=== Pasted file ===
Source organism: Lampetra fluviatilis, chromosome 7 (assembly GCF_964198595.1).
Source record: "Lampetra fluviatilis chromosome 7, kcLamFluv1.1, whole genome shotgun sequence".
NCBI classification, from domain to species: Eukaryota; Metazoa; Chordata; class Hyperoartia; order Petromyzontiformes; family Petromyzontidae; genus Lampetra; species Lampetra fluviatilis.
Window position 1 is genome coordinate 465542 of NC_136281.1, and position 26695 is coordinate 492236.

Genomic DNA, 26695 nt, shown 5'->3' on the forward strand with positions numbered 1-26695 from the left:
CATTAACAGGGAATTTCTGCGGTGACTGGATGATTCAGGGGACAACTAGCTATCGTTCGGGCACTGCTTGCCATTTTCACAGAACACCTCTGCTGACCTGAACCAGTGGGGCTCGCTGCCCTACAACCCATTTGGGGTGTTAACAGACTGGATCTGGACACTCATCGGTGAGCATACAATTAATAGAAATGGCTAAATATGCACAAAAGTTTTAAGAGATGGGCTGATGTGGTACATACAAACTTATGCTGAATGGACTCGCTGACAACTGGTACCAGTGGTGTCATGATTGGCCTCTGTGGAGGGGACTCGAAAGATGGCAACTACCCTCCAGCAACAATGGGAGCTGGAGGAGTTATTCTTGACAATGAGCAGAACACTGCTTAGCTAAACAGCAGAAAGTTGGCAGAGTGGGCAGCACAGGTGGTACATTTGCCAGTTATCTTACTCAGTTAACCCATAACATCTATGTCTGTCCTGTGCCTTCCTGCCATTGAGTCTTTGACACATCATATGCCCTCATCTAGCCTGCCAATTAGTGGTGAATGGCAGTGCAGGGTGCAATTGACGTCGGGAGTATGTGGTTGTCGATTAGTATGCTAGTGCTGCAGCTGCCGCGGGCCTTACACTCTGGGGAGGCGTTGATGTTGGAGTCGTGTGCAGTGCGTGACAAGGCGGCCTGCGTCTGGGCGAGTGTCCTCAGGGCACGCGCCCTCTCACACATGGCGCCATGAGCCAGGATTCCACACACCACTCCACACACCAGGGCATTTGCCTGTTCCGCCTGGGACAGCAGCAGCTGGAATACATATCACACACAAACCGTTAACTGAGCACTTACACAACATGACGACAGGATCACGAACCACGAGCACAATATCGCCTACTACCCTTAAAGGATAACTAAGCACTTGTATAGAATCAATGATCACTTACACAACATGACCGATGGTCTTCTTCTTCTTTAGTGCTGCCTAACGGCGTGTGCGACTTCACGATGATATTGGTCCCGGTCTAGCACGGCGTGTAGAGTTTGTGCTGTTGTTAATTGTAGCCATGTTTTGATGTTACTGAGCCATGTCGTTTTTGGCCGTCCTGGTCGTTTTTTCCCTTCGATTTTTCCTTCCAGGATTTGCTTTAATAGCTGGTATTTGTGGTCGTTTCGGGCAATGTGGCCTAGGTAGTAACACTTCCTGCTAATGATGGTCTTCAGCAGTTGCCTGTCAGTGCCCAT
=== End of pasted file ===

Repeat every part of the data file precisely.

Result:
Source organism: Lampetra fluviatilis, chromosome 7 (assembly GCF_964198595.1).
Source record: "Lampetra fluviatilis chromosome 7, kcLamFluv1.1, whole genome shotgun sequence".
NCBI classification, from domain to species: Eukaryota; Metazoa; Chordata; class Hyperoartia; order Petromyzontiformes; family Petromyzontidae; genus Lampetra; species Lampetra fluviatilis.
Window position 1 is genome coordinate 465542 of NC_136281.1, and position 26695 is coordinate 492236.

Genomic DNA, 26695 nt, shown 5'->3' on the forward strand with positions numbered 1-26695 from the left:
CATTAACAGGGAATTTCTGCGGTGACTGGATGATTCAGGGGACAACTAGCTATCGTTCGGGCACTGCTTGCCATTTTCACAGAACACCTCTGCTGACCTGAACCAGTGGGGCTCGCTGCCCTACAACCCATTTGGGGTGTTAACAGACTGGATCTGGACACTCATCGGTGAGCATACAATTAATAGAAATGGCTAAATATGCACAAAAGTTTTAAGAGATGGGCTGATGTGGTACATACAAACTTATGCTGAATGGACTCGCTGACAACTGGTACCAGTGGTGTCATGATTGGCCTCTGTGGAGGGGACTCGAAAGATGGCAACTACCCTCCAGCAACAATGGGAGCTGGAGGAGTTATTCTTGACAATGAGCAGAACACTGCTTAGCTAAACAGCAGAAAGTTGGCAGAGTGGGCAGCACAGGTGGTACATTTGCCAGTTATCTTACTCAGTTAACCCATAACATCTATGTCTGTCCTGTGCCTTCCTGCCATTGAGTCTTTGACACATCATATGCCCTCATCTAGCCTGCCAATTAGTGGTGAATGGCAGTGCAGGGTGCAATTGACGTCGGGAGTATGTGGTTGTCGATTAGTATGCTAGTGCTGCAGCTGCCGCGGGCCTTACACTCTGGGGAGGCGTTGATGTTGGAGTCGTGTGCAGTGCGTGACAAGGCGGCCTGCGTCTGGGCGAGTGTCCTCAGGGCACGCGCCCTCTCACACATGGCGCCATGAGCCAGGATTCCACACACCACTCCACACACCAGGGCATTTGCCTGTTCCGCCTGGGACAGCAGCAGCTGGAATACATATCACACACAAACCGTTAACTGAGCACTTACACAACATGACGACAGGATCACGAACCACGAGCACAATATCGCCTACTACCCTTAAAGGATAACTAAGCACTTGTATAGAATCAATGATCACTTACACAACATGACCGATGGTCTTCTTCTTCTTTAGTGCTGCCTAACGGCGTGTGCGACTTCACGATGATATTGGTCCCGGTCTAGCACGGCGTGTAGAGTTTGTGCTGTTGTTAATTGTAGCCATGTTTTGATGTTACTGAGCCATGTCGTTTTTGGCCGTCCTGGTCGTTTTTTCCCTTCGATTTTTCCTTCCAGGATTTGCTTTAATAGCTGGTATTTGTGGTCGTTTCGGGCAATGTGGCCTAGGTAGTAACACTTCCTGCTAATGATGGTCTTCAGCAGTTGCCTGTCAGTGCCCAT